Editorials

Finally, a chance to curb abuse of asset forfeiture laws

Stories abound of Californians being pulled over for minor traffic offenses only to have their vehicles towed away and cash taken.
Stories abound of Californians being pulled over for minor traffic offenses only to have their vehicles towed away and cash taken. Sacramento Bee file

Of all the wrongs meted out by the criminal justice system, few are more unfair to poor, mostly minority Americans than the way police abuse civil asset forfeiture laws.

Every year, cops seize and keep millions of dollars in cash and property from people who haven’t been charged with – or convicted of – a crime. They do it without warrants and use proceeds from the seized assets to pad depleted police department budgets.

Stories abound of Californians being pulled over for minor traffic offenses only to have their vehicles towed away and cash taken. Nationally, police take more property from Americans than burglars do, violating rights in the name of fighting crime.

Sitting on Gov. Jerry Brown’s desk is a chance to help right this wrong. All he has to do is sign Senate Bill 443

The bill, from Sen. Holly Mitchell, D-Los Angeles, would require officers to get a conviction before keeping property they seize. The only exception – a compromise with law enforcement groups – is for cash in excess of $40,000. Doing anything else would make it harder to break up drug trafficking rings, police say. We’ll buy that.

This bill is a big step toward reforming a legitimate practice that began in the 1980s as a way for cops to cripple drug kingpins, but it has morphed into a convenient revenue stream – not unlike excessive fines and fees levied on the poor.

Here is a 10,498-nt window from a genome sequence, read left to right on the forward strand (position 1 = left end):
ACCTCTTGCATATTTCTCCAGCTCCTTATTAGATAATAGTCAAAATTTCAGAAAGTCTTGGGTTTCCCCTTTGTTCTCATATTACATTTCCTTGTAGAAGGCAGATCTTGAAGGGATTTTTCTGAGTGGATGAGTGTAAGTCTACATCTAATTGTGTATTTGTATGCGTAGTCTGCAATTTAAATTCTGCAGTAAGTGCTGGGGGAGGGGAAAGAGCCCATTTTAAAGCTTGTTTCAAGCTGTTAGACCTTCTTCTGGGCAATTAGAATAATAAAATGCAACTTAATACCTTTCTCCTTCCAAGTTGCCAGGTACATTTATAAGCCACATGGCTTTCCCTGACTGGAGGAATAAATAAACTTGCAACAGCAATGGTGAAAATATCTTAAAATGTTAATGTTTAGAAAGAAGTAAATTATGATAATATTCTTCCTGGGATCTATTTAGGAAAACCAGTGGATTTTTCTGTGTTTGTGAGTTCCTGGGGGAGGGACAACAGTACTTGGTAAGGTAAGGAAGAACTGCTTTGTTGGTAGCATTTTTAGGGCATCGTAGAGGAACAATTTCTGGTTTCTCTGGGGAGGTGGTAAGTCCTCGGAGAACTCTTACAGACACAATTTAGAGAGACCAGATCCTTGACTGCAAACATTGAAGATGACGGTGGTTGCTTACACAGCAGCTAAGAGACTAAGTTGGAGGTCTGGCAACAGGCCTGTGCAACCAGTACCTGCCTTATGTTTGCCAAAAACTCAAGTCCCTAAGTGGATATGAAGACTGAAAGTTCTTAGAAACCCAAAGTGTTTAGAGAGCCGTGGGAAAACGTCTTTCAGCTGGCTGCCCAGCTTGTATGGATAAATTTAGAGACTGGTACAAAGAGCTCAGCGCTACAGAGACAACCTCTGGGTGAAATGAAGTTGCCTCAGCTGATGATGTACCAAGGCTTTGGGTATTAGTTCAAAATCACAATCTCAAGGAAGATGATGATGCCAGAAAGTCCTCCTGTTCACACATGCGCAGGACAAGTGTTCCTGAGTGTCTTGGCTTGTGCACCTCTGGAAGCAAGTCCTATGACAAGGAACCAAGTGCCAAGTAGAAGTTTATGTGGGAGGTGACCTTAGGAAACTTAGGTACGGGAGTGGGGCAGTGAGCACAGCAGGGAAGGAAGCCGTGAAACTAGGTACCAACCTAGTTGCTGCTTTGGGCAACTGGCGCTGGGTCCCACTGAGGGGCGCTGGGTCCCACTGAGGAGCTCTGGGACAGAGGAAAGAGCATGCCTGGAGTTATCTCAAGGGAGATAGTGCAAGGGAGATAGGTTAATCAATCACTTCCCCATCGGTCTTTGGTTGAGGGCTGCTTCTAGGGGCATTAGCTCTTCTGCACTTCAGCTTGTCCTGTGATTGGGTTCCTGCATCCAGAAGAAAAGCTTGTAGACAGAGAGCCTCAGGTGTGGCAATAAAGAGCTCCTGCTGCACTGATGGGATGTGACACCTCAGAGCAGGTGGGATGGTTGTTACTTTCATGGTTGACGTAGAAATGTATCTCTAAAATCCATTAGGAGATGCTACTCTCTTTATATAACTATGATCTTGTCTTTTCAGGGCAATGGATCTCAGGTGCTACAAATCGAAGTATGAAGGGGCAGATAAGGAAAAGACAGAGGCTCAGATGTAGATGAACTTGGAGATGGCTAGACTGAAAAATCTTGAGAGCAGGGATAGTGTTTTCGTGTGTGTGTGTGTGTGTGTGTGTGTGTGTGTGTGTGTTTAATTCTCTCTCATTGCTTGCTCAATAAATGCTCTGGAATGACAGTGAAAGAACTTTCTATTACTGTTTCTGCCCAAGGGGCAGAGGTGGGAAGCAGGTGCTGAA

Researchers have found that some police departments actually budget for future revenue from forfeitures. Others don’t report the revenue to auditors or track the seized assets at all. This has led to number of states enacting reforms.

California’s property protection laws are better than many states’. Police can only keep about 60 percent of the revenue from the assets they seize in cases that are prosecuted locally.

The problem is a loophole that lets cases be prosecuted under federal law. Here, California has been particularly egregious. In the past decade, the number of cases transferred to federal control has tripled, allowing police to bypass the state’s stricter laws.

Plus, under the federal Equitable Sharing Program, which has its own issues, police can keep up to 80 percent of proceeds from seized assets in those cases – and a conviction isn’t required.

For people trying to get their property back, federal court is a big hurdle, even with an attorney, and so they often just give up. Mitchell’s bill addresses this, too, requiring a conviction before keeping seized assets for federal and state cases.

It’s not perfect, but it would be a measure of justice in an imperfect system.

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